Moth

Morgan Christie

After J. Robert Lennon’s ‘Owl’

 

Her daughter refused to collect the eggs

from the barn because there was a bat

her daughter said

fluttering around in there; so she kissed her teeth,

grabbed the wicker basket, and trudged across

the dewy grass and through the dawn

lightened door, only to see that her daughter

was right, there was something there, not

a bat, she realized as the flying thing lunged

just above her head and then settled on top

of the broken mold ridden stool leaning

against the barn wall – it wasn’t a bat

but a large brown moth, its wings highlighted

in darker brown ovals in a fruitless scuffle

dusted in angst as it attempted to penetrate

the softly lit glass.  It’s scared, she thought, scared

and confused, so she set the wicker basket down and

carefully took hold of the moth in her hands

preparing to set it free through the half-open door and

she would have done so had the moth not began to flap

its big brown wings with slightly jagged

edges and scratched her palms and said, in a low, suffocated sound

like a sick old blues singer

I’m not lost or scared and I’m not a moth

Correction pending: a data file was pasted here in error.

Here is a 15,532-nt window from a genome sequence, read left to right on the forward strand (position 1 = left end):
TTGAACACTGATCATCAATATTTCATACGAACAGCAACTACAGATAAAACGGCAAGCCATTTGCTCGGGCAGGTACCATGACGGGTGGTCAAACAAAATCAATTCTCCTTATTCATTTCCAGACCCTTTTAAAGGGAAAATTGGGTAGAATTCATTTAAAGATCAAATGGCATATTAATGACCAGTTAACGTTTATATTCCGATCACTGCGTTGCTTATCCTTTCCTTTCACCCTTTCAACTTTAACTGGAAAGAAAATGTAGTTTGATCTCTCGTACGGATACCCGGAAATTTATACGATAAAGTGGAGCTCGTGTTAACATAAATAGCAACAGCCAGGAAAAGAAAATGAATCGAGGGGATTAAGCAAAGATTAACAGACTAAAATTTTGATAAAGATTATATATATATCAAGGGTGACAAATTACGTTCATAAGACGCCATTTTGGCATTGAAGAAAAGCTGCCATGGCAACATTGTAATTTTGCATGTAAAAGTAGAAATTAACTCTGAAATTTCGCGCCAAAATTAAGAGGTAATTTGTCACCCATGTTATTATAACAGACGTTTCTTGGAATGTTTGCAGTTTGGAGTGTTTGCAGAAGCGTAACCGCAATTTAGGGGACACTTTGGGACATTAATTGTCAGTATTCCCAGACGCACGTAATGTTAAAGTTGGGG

either

I’m the part of your daughter you don’t understand, and

I fight against the glass not because I want to break free

but because I need to know how it feels; and while the moth’s

short speech made her hesitate

she soon continued across the barn to the now opened door and

released the moth into the morning sun, because she knew it was

all she could do and because it scared her to hold such a thing in her hands

then she went back across the dewy grass and into the house and

took her daughter by the hand and walked her to the barn; she

picked up the wicker basket then passed it to her before she knelt

down and took hold of one of them in her hands to show her

daughter that it was safe enough to collect the eggs. 

Morgan Christie's work has appeared in Room, Aethlon, Moko, Obra/Artifact, Blackberry, BLF Press, as well as others, and has been nominated for a Pushcart Prize. Her poetry chapbook Variations on a Lobster's Tale was the winner of the 2017 Alexander Posey Chapbook Prize (University of Central Oklahoma Press, 2018) and her second poetry chapbook Sterling was released last year (CW Books, 2019). She is the winner of the 2018 Likely Red Fiction Chapbook contest, and her first full-length short story manuscript These Bodies will be published by Tolsun Publishing in 2020.

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